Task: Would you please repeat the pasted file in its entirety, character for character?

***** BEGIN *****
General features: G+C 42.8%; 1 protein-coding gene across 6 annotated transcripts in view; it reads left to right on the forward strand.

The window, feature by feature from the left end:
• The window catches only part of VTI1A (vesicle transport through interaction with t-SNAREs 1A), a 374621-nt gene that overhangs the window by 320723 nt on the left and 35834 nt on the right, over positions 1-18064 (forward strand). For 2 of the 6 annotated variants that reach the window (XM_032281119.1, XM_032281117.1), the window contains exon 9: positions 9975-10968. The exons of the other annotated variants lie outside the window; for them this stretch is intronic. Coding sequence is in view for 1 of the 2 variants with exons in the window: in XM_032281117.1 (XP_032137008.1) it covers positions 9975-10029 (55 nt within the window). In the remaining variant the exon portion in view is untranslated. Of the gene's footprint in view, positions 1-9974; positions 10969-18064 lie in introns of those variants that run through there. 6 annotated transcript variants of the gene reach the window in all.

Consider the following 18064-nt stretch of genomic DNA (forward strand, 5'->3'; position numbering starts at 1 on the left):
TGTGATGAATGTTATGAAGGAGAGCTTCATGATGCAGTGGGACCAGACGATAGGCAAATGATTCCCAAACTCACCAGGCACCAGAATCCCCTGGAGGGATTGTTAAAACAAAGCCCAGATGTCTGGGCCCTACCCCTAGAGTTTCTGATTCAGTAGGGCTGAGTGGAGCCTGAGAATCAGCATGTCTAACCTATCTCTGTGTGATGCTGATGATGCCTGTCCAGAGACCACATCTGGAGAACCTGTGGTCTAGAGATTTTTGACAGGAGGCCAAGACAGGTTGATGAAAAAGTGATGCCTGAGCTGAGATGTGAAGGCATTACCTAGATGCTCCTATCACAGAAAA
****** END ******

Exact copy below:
General features: G+C 42.8%; 1 protein-coding gene across 6 annotated transcripts in view; it reads left to right on the forward strand.

The window, feature by feature from the left end:
• The window catches only part of VTI1A (vesicle transport through interaction with t-SNAREs 1A), a 374621-nt gene that overhangs the window by 320723 nt on the left and 35834 nt on the right, over positions 1-18064 (forward strand). For 2 of the 6 annotated variants that reach the window (XM_032281119.1, XM_032281117.1), the window contains exon 9: positions 9975-10968. The exons of the other annotated variants lie outside the window; for them this stretch is intronic. Coding sequence is in view for 1 of the 2 variants with exons in the window: in XM_032281117.1 (XP_032137008.1) it covers positions 9975-10029 (55 nt within the window). In the remaining variant the exon portion in view is untranslated. Of the gene's footprint in view, positions 1-9974; positions 10969-18064 lie in introns of those variants that run through there. 6 annotated transcript variants of the gene reach the window in all.

Consider the following 18064-nt stretch of genomic DNA (forward strand, 5'->3'; position numbering starts at 1 on the left):
TGTGATGAATGTTATGAAGGAGAGCTTCATGATGCAGTGGGACCAGACGATAGGCAAATGATTCCCAAACTCACCAGGCACCAGAATCCCCTGGAGGGATTGTTAAAACAAAGCCCAGATGTCTGGGCCCTACCCCTAGAGTTTCTGATTCAGTAGGGCTGAGTGGAGCCTGAGAATCAGCATGTCTAACCTATCTCTGTGTGATGCTGATGATGCCTGTCCAGAGACCACATCTGGAGAACCTGTGGTCTAGAGATTTTTGACAGGAGGCCAAGACAGGTTGATGAAAAAGTGATGCCTGAGCTGAGATGTGAAGGCATTACCTAGATGCTCCTATCACAGAAAA